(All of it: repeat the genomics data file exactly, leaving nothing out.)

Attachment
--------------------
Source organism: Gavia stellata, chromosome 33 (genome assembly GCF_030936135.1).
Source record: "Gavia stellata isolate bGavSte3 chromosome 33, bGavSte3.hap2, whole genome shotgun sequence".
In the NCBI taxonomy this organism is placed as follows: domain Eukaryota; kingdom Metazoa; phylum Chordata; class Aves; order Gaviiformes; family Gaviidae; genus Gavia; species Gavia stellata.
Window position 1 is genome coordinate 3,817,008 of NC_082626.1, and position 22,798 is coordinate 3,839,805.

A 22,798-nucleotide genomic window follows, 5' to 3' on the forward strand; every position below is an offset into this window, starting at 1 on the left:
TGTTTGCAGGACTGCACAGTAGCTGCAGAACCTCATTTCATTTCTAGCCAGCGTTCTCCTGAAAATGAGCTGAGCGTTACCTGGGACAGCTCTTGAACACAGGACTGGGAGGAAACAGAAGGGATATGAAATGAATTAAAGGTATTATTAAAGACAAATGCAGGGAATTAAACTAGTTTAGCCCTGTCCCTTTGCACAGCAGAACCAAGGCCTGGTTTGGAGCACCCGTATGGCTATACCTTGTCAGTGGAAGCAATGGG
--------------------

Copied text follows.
Source organism: Gavia stellata, chromosome 33 (genome assembly GCF_030936135.1).
Source record: "Gavia stellata isolate bGavSte3 chromosome 33, bGavSte3.hap2, whole genome shotgun sequence".
In the NCBI taxonomy this organism is placed as follows: domain Eukaryota; kingdom Metazoa; phylum Chordata; class Aves; order Gaviiformes; family Gaviidae; genus Gavia; species Gavia stellata.
Window position 1 is genome coordinate 3,817,008 of NC_082626.1, and position 22,798 is coordinate 3,839,805.

A 22,798-nucleotide genomic window follows, 5' to 3' on the forward strand; every position below is an offset into this window, starting at 1 on the left:
TGTTTGCAGGACTGCACAGTAGCTGCAGAACCTCATTTCATTTCTAGCCAGCGTTCTCCTGAAAATGAGCTGAGCGTTACCTGGGACAGCTCTTGAACACAGGACTGGGAGGAAACAGAAGGGATATGAAATGAATTAAAGGTATTATTAAAGACAAATGCAGGGAATTAAACTAGTTTAGCCCTGTCCCTTTGCACAGCAGAACCAAGGCCTGGTTTGGAGCACCCGTATGGCTATACCTTGTCAGTGGAAGCAATGGG